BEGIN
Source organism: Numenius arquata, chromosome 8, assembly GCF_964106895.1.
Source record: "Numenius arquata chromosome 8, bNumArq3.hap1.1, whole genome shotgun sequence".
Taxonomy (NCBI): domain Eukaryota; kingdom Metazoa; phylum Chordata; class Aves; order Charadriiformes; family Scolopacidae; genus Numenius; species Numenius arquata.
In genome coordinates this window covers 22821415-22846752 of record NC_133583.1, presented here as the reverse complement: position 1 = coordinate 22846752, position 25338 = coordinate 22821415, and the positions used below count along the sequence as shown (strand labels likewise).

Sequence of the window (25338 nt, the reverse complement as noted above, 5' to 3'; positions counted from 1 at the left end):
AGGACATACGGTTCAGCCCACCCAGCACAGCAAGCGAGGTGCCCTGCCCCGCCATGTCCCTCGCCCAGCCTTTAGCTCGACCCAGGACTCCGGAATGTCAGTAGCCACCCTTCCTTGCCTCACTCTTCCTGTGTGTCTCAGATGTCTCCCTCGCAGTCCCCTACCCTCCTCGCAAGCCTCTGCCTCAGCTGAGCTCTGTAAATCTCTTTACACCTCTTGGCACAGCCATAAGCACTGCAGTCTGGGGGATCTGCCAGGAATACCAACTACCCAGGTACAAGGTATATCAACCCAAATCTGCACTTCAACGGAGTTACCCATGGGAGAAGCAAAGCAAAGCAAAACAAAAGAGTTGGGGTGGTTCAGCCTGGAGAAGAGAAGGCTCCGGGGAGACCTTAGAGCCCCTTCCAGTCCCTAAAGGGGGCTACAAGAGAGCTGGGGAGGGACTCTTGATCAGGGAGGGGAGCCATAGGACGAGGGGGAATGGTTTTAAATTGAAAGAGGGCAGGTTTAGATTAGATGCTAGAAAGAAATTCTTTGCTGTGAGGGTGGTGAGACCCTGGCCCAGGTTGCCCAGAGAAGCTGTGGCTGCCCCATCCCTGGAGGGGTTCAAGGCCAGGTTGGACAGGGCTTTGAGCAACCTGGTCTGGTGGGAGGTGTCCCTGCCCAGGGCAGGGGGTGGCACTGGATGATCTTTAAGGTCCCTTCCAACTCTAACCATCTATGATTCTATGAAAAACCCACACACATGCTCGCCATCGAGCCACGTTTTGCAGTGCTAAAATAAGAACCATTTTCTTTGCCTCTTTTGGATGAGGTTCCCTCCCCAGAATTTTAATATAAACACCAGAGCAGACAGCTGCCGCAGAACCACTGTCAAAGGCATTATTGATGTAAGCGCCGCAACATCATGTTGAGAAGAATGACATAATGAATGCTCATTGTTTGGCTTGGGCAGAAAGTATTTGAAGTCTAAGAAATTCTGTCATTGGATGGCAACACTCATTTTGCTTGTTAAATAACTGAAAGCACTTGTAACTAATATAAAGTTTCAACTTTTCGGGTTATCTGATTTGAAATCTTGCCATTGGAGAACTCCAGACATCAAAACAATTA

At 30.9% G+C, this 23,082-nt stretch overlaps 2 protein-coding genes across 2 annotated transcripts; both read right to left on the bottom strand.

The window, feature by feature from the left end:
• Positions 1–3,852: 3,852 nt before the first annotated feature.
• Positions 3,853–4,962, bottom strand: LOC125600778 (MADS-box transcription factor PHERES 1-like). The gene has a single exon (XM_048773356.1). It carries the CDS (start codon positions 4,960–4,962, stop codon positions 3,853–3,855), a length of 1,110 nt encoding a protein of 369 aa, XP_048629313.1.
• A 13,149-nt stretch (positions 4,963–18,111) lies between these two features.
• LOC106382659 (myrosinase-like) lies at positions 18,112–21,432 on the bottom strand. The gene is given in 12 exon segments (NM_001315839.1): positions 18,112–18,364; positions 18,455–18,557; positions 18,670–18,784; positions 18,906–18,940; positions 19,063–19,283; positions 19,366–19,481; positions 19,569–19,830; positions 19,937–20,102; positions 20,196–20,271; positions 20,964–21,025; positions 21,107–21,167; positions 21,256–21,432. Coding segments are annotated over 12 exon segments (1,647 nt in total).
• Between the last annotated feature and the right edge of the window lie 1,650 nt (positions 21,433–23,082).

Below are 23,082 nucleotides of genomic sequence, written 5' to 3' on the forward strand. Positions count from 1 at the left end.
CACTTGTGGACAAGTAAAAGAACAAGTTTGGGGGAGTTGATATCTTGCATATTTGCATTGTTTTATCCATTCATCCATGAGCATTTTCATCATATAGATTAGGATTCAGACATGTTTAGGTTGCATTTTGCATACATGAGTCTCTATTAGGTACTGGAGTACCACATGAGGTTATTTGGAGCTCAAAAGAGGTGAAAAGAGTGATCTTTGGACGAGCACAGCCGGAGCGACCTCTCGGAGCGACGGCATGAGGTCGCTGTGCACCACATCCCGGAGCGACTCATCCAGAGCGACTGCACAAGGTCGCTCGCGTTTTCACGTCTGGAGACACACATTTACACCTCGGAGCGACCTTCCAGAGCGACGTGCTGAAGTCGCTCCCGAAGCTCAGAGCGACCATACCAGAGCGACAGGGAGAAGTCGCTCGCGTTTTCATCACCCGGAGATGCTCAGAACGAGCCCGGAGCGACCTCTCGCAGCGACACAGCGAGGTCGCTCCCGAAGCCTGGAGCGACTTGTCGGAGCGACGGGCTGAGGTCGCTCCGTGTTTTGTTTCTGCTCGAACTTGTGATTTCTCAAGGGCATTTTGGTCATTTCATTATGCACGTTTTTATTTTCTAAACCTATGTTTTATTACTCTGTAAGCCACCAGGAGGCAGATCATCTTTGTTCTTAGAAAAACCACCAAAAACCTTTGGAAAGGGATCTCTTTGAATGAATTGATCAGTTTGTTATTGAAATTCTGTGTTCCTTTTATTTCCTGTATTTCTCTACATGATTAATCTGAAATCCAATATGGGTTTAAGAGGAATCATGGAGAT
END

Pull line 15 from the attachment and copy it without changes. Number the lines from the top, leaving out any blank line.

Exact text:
CACTTGTGGACAAGTAAAAGAACAAGTTTGGGGGAGTTGATATCTTGCATATTTGCATTGTTTTATCCATTCATCCATGAGCATTTTCATCATATAGATTAGGATTCAGACATGTTTAGGTTGCATTTTGCATACATGAGTCTCTATTAGGTACTGGAGTACCACATGAGGTTATTTGGAGCTCAAAAGAGGTGAAAAGAGTGATCTTTGGACGAGCACAGCCGGAGCGACCTCTCGGAGCGACGGCATGAGGTCGCTGTGCACCACATCCCGGAGCGACTCATCCAGAGCGACTGCACAAGGTCGCTCGCGTTTTCACGTCTGGAGACACACATTTACACCTCGGAGCGACCTTCCAGAGCGACGTGCTGAAGTCGCTCCCGAAGCTCAGAGCGACCATACCAGAGCGACAGGGAGAAGTCGCTCGCGTTTTCATCACCCGGAGATGCTCAGAACGAGCCCGGAGCGACCTCTCGCAGCGACACAGCGAGGTCGCTCCCGAAGCCTGGAGCGACTTGTCGGAGCGACGGGCTGAGGTCGCTCCGTGTTTTGTTTCTGCTCGAACTTGTGATTTCTCAAGGGCATTTTGGTCATTTCATTATGCACGTTTTTATTTTCTAAACCTATGTTTTATTACTCTGTAAGCCACCAGGAGGCAGATCATCTTTGTTCTTAGAAAAACCACCAAAAACCTTTGGAAAGGGATCTCTTTGAATGAATTGATCAGTTTGTTATTGAAATTCTGTGTTCCTTTTATTTCCTGTATTTCTCTACATGATTAATCTGAAATCCAATATGGGTTTAAGAGGAATCATGGAGAT